American College Of Surgeons - Inspiring Quality: Highest Standards, Better Outcomes

2019 Intensive Trauma and Critical Care Coding

Who Should Attend This Course

General Surgeons

Getting paid is a team effort—and surgeons lead the team. If the doctors don't understand what's needed in an operative report from a coding and reimbursement point of view (something they don't teach in residency) they are shortchanging themselves.

Practice Administrators and Managers

You are the chief compliance officer in most private practices. In order to supervise the economic engine of the practice, you must understand the business office operations.

Coders and Billers

If you're responsible for entering data, working denials, applying modifiers, posting payments, and filing appeals, your expertise in surgical and office coding must be exacting in its execution!

Hospital or MSO Executives Running General Surgery Practices

Maximize your profits! Understand what is special and unique about billing for the general surgery service line, and keep your surgeons happy and bonus-able. (Not to mention reduce compliance headaches.) Learn the rules and avoid using incorrect and expensive assumptions that result in fiscal disaster.

Register now!

Learning Objectives

As a result of this course participants will be able to:

  • Discuss how the pre, intra and post-operative component of trauma procedures are valued.
  • Describe how surgical modifiers are used in trauma and how they impact payment.
  • Describe accurate coding of common surgical trauma scenarios.
  • Apply coding concepts to complex trauma surgeries, including multiple injuries and damage control surgery.
  • Identify scenarios when critical care coding is appropriate and when it is not.

What's On the Agenda

The Global Surgical Package

  • Deconstructing your payment. How do payors value physician services?
  • Understanding relative value units, surgical splits and time based valuation
  • What's included in a 90-day global package and what's separately reported?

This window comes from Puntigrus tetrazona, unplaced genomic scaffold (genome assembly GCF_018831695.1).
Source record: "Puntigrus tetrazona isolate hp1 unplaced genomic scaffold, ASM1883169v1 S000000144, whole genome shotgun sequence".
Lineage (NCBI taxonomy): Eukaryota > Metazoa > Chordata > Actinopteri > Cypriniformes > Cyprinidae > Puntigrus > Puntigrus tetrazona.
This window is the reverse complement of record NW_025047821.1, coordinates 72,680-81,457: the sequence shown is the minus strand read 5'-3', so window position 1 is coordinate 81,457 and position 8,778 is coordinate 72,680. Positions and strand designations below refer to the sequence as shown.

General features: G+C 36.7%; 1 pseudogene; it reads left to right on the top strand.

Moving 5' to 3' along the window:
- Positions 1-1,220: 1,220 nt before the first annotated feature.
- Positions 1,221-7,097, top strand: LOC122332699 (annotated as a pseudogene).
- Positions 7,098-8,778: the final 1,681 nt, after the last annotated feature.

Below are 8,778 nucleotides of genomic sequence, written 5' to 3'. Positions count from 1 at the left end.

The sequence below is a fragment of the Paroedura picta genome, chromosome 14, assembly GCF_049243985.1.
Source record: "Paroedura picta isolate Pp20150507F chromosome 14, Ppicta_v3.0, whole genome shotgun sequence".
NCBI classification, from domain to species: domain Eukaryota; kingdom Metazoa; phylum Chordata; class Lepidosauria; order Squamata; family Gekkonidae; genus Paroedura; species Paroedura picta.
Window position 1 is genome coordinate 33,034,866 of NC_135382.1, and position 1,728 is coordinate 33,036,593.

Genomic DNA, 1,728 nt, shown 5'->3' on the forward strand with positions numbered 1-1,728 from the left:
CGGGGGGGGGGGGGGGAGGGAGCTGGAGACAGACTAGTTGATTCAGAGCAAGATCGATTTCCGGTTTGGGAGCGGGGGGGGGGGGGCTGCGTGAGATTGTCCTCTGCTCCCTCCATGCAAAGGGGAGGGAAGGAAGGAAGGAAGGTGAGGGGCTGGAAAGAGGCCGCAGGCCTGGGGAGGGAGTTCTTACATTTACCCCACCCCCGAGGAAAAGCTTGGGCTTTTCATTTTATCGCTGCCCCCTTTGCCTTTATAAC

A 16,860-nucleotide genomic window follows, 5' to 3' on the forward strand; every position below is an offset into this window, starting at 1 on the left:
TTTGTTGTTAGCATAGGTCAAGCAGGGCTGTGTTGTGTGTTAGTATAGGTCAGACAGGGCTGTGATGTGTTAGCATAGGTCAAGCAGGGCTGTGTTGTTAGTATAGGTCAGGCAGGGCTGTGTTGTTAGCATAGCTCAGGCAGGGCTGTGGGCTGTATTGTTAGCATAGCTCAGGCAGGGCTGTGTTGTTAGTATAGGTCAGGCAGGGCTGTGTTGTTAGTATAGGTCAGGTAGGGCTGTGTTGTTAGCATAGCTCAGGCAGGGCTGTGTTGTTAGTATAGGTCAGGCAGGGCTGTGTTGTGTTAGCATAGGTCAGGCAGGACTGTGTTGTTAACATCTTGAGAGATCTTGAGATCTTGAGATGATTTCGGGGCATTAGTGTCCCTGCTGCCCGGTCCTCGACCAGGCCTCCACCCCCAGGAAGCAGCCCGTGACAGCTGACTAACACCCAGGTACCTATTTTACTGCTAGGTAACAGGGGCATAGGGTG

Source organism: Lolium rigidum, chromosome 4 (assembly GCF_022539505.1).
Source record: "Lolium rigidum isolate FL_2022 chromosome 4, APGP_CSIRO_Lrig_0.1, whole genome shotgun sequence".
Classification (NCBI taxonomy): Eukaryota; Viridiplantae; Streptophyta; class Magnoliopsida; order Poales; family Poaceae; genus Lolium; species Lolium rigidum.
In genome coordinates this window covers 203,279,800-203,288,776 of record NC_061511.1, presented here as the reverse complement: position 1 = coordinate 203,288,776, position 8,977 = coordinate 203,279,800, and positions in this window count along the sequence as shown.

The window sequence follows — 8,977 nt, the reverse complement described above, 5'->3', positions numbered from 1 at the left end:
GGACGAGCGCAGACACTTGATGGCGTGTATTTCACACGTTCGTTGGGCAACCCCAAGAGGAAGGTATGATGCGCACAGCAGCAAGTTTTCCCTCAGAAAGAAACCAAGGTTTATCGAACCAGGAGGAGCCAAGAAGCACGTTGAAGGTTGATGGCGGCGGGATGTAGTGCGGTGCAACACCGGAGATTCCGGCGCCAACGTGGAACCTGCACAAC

Surgeon Role Modifiers

  • Co-surgeon vs. Assistant: Are you reporting these correctly?
  • Payor expectations for co-surgeon and assistant surgeon documentation
  • Reimbursement: Difference between co- or assistant surgeon

Same-Day Surgical Procedure Modifiers

  • Modifier 22: When is it appropriate to use a 22 and will it get paid?
  • Modifier 50: Which procedures accept a bilateral modifier?
  • Modifiers 52 vs. 53: What's the difference? How is each used in trauma and general surgery
  • Modifier 51 vs. 59: How do you know which one to use? How does reimbursement differ for each?

Surgical Services Performed During the Global Surgical Period

  • Modifier 58: Documenting staged procedures. Do they always need to be pre-planned?
  • Modifier 79: What defines an unrelated procedure? Is a different diagnosis essential?
  • Modifier 78: Does this apply to in-office procedures?
  • How does each modifier impact reimbursement?

Highlights of Trauma Diagnosis Coding

  • Co-morbidities and other injuries: to code or not to code
  • Diagnosis codes that support critical care
  • Solving the mystery of choosing the seventh character

Trauma Procedure Coding

  • Central Venous Catheter Coding
  • Emergent procedures: Chest tube, Intubation, tracheostomy, Pericardial window, tPA in chest tubes, Wound exploration, Thoracotomy, Resuscitation, Hemorrhage management
  • Imaging and the trauma surgeon: FAST exams, Other imaging
  • Trauma surgery coding: Liver, spleen, intestine resection/repair and more; Fasciotomies; Damage control surgery; Wound vac coding; Reporting multiple trauma, what's separately reportable
  • Vessel repair and vessel ligation: Is it separately reported?
  • Case scenarios

Wound Repair Coding: Dos and Don'ts

  • Simple, intermediate, complex repairs: When are they reported with trauma care?
  • Debridement/wound care therapy: Wound vac use and reimbursement

E/M and Critical Care Coding: Introduction

  • Critical care is an audit target! Minimizing your risk by accurate documentation
  • Critical care coding and the trauma surgeon

Defining Critical Care

  • Medicare vs CPT

Critical Care and Place of Service: Where Can Critical Care Be Reported

  • ED, inpatient, ICU. Is there a difference?

Calculating Time in Critical Care

  • Services That Can Be Included in the Calculation of Critical Care Time
  • Services That May Not Be Included in Critical Care Time
  • Applying the primary and add-on critical care codes with different providers
  • Documenting time

Concurrent Critical Care Coding

  • Partners of the same specialty
  • Physicians of different specialties
  • Trauma surgeon and intensivists. Who bills?
  • The trauma surgeon as an intensivist. How does billing change?

Critical Care Services and Other E/M Services Provided on Same Day

  • Can both be billed? Does sequence matter?
  • Medicare
  • CPT

Coding Critical Care Services During Preoperative and Postoperative Portion of Global Period of Procedure with 90-Day Global Period

  • In Trauma Cases
  • In other scenarios
  • Applying E/M modifiers

Teaching Physicians and Critical Care: Billing Imperatives

Billing Critical Care for Nurse Practitioners and Physician Assistants

Documenting Critical Care

  • Supporting documentation: What justifies medical necessity and what does not.
  • Examples of acceptable and unacceptable critical care documentation
  • Critical care scenarios